What Is Shilajit?

Shilajit is an astonishing sticky tar-like resinous substance that is neither completely plant nor of animal origin. In nature, Shilajit is a type of mineral pitch that is made up of humus and decomposed plant remains, exuded from the rocks present in the Himalayas at an altitude of 1000 to 5000 metres above sea level.

Ancient ayurvedic scriptures detail that in the summer months of Jeshta and Ashada, the mountains get heated up due to the direct sun rays melting the layers of the mountain and yielding a resin-like semisolid liquid substance known as Shilajatu. But originally, several million years ago, when the Indian subcontinent collided with the Asian continent, the Himalayan mountains were formed crushing and trapping the tropical forests in between the huge boulders. When these components get pressed between massive layers of rocks for millions of years, they were converted into a tar-like gummy substance that may be black, brown or white in colour, and look like asphalt. Whenever there is a crack in the rock due to excessive heat, the material oozes out of it and settles on the rocks. The exuded herbs-mineral, known as Shilajit is rich in minerals and nutrients and has an abundance of bio-active humic and fulvic acid. These are found in high altitude mountains of Kashmir, Bhutan, Japan, Gilgit and Tibet.

Common Names Of Shilajit

Shilajit is usually known as Asphaltum, Black Bitumen, or Mineral Pitch in English. Other names that refer to Shilajit in Ayurveda in other states within India include Silajat, Shilajatu, Silajatu, Kanmandam, Saileya Shilaja, Moomie, Moomiyo, Punjabinum, Memiya, Shiladhatuja, Adrija, Shilasweda, Shilaniryasa, Asmaja, Asmajatuka, Shilamaya, Girija, Gaireya.

Types Of Shilajit

The types of Shilajit are characterised by the type of mountainous rocks from which it exudes:

Rocks containing Gold (Charka Samhita Shilajit):

Shilajit oozing out of these rocks have a Japa (i.e. Hibiscus flower) or reddish colour and has Madhura and Tikta Rasa and Katu Vipaka.

Rocks containing Silver (Rajat Shilajit):

Shilajit coming out of these rocks are whitish in colour and have a Katu Rasa and Madhura Vipaka.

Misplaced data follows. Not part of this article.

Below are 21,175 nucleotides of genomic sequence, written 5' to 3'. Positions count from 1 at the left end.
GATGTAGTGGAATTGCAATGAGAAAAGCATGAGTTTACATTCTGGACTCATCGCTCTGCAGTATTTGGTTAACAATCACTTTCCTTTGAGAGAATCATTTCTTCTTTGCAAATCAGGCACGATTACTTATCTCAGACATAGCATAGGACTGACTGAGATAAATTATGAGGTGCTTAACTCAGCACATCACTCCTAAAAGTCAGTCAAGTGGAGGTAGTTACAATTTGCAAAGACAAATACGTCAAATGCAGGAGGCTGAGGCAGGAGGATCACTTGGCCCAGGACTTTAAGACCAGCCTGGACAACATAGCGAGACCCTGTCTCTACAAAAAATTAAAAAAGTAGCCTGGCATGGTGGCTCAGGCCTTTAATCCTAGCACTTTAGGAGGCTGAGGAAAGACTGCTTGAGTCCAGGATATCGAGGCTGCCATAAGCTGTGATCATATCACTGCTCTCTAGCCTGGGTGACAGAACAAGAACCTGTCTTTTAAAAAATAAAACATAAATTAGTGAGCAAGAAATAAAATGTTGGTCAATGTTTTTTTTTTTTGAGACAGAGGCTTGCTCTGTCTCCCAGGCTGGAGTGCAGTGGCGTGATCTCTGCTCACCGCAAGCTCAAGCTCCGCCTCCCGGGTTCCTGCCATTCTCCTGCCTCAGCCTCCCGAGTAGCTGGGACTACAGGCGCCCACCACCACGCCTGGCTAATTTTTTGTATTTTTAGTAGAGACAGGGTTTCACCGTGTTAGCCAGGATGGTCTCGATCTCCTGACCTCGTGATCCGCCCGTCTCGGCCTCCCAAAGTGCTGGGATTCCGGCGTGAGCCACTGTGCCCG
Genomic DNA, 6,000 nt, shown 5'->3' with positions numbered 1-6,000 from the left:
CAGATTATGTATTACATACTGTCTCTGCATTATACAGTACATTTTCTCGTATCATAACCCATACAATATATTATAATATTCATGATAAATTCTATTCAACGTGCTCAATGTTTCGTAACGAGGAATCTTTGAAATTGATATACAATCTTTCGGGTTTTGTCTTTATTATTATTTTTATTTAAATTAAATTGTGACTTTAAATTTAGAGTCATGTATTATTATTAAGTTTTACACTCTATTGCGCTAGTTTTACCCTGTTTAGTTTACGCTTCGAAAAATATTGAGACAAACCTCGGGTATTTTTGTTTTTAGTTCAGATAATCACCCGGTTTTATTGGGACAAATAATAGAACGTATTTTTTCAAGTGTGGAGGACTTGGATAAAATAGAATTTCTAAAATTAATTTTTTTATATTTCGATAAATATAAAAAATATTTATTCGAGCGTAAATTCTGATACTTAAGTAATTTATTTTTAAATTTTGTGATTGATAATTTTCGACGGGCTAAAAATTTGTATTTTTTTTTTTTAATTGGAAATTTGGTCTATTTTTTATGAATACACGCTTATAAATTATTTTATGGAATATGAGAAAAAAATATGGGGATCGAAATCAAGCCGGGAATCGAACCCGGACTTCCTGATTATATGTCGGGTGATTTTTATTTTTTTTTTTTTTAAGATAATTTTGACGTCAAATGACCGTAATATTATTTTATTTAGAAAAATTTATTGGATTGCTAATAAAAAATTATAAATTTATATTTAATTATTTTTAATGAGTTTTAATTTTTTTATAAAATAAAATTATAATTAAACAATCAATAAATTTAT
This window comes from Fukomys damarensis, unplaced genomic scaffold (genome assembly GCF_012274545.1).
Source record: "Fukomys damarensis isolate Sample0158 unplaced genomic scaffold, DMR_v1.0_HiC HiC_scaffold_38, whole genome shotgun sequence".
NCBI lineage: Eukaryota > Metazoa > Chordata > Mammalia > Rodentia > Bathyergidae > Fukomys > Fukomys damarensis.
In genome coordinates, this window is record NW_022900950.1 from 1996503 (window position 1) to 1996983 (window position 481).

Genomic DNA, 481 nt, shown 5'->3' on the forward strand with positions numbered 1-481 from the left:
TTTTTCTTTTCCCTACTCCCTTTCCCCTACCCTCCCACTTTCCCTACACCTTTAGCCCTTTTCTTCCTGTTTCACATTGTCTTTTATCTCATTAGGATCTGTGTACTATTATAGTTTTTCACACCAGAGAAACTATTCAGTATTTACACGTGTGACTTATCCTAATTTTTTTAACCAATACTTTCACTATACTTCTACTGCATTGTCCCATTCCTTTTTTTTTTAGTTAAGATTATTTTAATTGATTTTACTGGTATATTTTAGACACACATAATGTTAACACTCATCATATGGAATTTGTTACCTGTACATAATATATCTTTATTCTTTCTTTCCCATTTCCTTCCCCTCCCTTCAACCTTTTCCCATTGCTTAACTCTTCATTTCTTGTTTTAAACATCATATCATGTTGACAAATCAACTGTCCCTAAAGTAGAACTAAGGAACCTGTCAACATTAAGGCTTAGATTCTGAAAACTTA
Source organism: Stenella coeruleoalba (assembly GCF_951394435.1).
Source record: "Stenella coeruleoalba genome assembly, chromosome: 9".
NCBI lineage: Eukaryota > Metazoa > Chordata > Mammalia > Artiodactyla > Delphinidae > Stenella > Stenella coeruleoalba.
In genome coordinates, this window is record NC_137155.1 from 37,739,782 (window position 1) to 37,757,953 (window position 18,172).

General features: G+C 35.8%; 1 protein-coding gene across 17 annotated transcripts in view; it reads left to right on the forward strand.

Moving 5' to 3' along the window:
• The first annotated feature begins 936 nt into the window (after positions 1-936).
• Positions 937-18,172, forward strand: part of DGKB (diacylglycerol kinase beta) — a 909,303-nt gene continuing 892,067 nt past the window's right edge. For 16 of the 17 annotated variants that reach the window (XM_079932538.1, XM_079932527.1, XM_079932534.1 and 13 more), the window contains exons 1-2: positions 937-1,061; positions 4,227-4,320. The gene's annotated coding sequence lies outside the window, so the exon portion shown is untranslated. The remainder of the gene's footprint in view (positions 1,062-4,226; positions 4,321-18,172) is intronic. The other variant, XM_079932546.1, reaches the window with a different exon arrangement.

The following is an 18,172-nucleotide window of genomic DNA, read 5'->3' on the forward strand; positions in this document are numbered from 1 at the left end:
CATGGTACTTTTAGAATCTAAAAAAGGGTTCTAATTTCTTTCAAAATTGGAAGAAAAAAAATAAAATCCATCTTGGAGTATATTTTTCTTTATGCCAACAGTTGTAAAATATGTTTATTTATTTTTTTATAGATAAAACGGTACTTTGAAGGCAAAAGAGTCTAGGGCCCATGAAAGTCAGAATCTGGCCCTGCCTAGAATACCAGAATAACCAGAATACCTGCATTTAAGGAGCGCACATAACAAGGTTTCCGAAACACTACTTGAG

Rocks containing Copper (Tamra Shilajit):

The exudation from these types of rocks has a peacock-throat-like an appearance, i.e. bluish-purple colour and shows Tikta Rasa and Katu Vipaka.

Rocks containing Iron (Lauha Shilajit):

Considered the best variety, the exudation looks quite similar to the gum of Guggulu (i.e. Commiphora mukul) and portrays Tikta and Lavana Rasa and Katu Vipaka.

Chemical Composition of Shilajit

The confirmation of this essential mineral compound is basically influenced by attributes such as the type of plant species involved, the geological nature of the rock, surrounding temperature, altitude and humidity of the particular region.

Shilajit usually comprises 60-80% organic matter, 20-40% mineral matter and 5% of trace elements. Several reports and scientific data suggest that it contains around 80 bio-active components including fatty acids, benzoic acid, hippuric acid, resin and waxy materials, albuminoids, gums, and vegetable matter. Being a Phyto-complex, Shilajit mainly contains (60 – 80%) of humus substances like humans, humic acids and fulvic acid. Additionally, it also contains triterpenes, sterols, ichthyol, ellagic acid, resin, aromatic carboxylic acid, 3, 4-benzocoimiarins, amino acids, phenolic lipids, minerals like silica, iron, antimony, lithium, manganese, calcium, copper, molybdenum, phosphorus, sodium, zinc, selenium and small amounts of dibenzo-α-pyrones (metabolites derived from plants, fungi, animal faeces or mycobionts). But the curative and therapeutic properties of Shilajit mainly come from the presence of fulvic acid that helps in treating a wide range of conditions.